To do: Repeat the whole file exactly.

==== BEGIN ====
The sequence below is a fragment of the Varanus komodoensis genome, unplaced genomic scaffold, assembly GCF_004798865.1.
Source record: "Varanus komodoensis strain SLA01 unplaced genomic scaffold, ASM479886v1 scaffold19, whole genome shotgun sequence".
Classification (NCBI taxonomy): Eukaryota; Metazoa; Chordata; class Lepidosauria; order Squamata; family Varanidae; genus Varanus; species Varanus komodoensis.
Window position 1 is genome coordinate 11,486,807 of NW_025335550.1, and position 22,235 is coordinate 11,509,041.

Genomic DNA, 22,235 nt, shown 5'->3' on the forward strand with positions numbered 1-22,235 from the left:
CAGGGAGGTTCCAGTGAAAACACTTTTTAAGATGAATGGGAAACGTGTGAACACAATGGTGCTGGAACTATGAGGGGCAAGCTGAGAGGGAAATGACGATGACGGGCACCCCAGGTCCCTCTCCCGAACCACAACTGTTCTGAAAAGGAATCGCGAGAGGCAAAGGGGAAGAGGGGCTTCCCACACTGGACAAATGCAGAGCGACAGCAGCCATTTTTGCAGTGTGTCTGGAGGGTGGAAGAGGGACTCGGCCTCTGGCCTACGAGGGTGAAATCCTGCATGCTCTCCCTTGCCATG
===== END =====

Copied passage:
The sequence below is a fragment of the Varanus komodoensis genome, unplaced genomic scaffold, assembly GCF_004798865.1.
Source record: "Varanus komodoensis strain SLA01 unplaced genomic scaffold, ASM479886v1 scaffold19, whole genome shotgun sequence".
Classification (NCBI taxonomy): Eukaryota; Metazoa; Chordata; class Lepidosauria; order Squamata; family Varanidae; genus Varanus; species Varanus komodoensis.
Window position 1 is genome coordinate 11,486,807 of NW_025335550.1, and position 22,235 is coordinate 11,509,041.

Genomic DNA, 22,235 nt, shown 5'->3' on the forward strand with positions numbered 1-22,235 from the left:
CAGGGAGGTTCCAGTGAAAACACTTTTTAAGATGAATGGGAAACGTGTGAACACAATGGTGCTGGAACTATGAGGGGCAAGCTGAGAGGGAAATGACGATGACGGGCACCCCAGGTCCCTCTCCCGAACCACAACTGTTCTGAAAAGGAATCGCGAGAGGCAAAGGGGAAGAGGGGCTTCCCACACTGGACAAATGCAGAGCGACAGCAGCCATTTTTGCAGTGTGTCTGGAGGGTGGAAGAGGGACTCGGCCTCTGGCCTACGAGGGTGAAATCCTGCATGCTCTCCCTTGCCATG